Rocket that crashes on the moon not from SpaceX but ‘probably’ from China

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The rocket that is likely to crash on the moon on March 4 is not, as previously reported, a Falcon 9 rocket stage from SpaceX, but is “probably” a rocket stage from the Long March 3C rocket that launches China’s Chang’e 5 T1 mission to the moon in 2014.

Ars Technica writes this after further investigation by Project Pluto developer Bill Gray, who first noticed the unidentified object heading for the moon three weeks ago. Gray then argued, based on data from amateur and professional astronomers, that the object on a collision course with the moon was a rocket stage from SpaceX’s Falcon 9 rocket that launched DSCOVR to the moon in 2015.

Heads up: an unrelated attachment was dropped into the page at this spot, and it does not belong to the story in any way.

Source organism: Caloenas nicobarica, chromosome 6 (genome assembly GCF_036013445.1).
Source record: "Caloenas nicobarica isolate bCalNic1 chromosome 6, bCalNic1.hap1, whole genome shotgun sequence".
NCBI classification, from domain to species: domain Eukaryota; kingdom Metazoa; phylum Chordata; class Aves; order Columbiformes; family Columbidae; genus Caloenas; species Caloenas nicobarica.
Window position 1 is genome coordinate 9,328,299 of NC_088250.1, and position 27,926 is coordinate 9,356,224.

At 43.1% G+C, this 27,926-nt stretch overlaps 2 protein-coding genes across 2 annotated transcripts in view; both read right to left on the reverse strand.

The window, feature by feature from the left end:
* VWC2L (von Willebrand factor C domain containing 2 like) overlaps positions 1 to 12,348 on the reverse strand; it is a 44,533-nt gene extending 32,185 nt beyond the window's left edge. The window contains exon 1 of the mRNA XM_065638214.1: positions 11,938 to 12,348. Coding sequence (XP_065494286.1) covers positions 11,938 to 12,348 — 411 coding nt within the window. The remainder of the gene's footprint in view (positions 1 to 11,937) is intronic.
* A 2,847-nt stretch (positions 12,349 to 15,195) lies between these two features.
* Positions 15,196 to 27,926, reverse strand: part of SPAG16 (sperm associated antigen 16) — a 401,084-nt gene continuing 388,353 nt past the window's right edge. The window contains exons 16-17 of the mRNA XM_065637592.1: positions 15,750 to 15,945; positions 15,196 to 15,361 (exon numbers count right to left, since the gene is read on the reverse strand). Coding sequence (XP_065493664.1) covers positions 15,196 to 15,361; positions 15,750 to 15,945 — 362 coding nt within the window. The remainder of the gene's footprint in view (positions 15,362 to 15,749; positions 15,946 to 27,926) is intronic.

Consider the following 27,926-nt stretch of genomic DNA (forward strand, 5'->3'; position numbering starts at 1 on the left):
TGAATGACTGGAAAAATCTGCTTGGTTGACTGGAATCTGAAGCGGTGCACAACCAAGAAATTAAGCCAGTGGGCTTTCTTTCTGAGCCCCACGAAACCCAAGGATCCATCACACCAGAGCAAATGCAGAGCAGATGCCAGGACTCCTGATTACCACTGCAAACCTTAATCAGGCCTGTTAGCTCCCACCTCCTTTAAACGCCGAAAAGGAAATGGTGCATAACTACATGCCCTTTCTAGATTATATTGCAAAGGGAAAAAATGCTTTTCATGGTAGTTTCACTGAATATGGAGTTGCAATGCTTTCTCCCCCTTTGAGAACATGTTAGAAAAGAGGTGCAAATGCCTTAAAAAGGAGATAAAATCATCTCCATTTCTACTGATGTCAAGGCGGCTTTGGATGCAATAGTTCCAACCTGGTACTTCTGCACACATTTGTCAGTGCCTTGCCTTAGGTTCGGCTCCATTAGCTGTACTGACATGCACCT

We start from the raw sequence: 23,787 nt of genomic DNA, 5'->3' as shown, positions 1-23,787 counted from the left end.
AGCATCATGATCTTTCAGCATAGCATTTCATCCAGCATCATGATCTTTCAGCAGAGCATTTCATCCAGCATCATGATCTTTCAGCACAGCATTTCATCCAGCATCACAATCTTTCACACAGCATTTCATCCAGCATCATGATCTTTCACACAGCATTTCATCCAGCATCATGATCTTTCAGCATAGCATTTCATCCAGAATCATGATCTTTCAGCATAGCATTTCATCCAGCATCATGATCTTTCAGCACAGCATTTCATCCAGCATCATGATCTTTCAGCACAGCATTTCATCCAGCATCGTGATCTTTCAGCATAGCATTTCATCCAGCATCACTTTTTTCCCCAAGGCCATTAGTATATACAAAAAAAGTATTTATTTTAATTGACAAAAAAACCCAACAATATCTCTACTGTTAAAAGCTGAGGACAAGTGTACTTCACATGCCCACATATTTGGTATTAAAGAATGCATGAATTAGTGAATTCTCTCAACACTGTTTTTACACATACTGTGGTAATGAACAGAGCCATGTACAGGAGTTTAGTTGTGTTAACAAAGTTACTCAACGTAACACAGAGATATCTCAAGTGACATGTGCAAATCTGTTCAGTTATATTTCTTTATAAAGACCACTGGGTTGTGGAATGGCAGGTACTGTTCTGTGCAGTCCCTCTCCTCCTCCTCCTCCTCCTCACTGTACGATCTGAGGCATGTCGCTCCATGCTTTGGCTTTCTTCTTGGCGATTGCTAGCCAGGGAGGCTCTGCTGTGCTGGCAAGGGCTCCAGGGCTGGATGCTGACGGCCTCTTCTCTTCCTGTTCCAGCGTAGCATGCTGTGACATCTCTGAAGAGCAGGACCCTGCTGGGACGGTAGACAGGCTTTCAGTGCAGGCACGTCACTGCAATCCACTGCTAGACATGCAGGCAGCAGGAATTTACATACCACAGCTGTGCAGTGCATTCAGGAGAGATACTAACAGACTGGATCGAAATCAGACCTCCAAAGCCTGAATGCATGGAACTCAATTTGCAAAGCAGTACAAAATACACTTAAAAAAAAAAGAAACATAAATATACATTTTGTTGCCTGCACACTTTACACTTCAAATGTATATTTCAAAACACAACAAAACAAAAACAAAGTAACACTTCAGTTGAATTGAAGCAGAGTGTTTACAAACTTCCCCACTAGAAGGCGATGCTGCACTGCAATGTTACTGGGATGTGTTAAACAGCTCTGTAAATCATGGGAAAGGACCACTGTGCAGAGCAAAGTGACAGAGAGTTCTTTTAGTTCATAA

Gray corrected himself this weekend to Ars Technica after receiving a message from NASA engineer Jon Giorgini. Giorgini wrote to Gray that the Falcon 9 rocket stage did not come close to the moon and so it must be another object. Gray now argues that the most likely candidate is a rocket stage from the Long March 3C rocket that launched China’s Chang’e 5-T1 lunar mission in 2014. The Long March 3C rocket launched a small spacecraft into lunar orbit as a test run for a mission to collect soil samples from the moon.

According to Gray, the launch time and orbit around the moon suits this rocket, so he states that the object that will hit the moon “probably” is a rocket stage of this rocket. Gray says: “It’s still circumstantial evidence, but I see it as very compelling evidence. Therefore, I believe the object that will hit the moon on March 4, 2022 at 12:25 PM Coordinated World Time is a rocket stage from the Chang’e 5-TI missile.”

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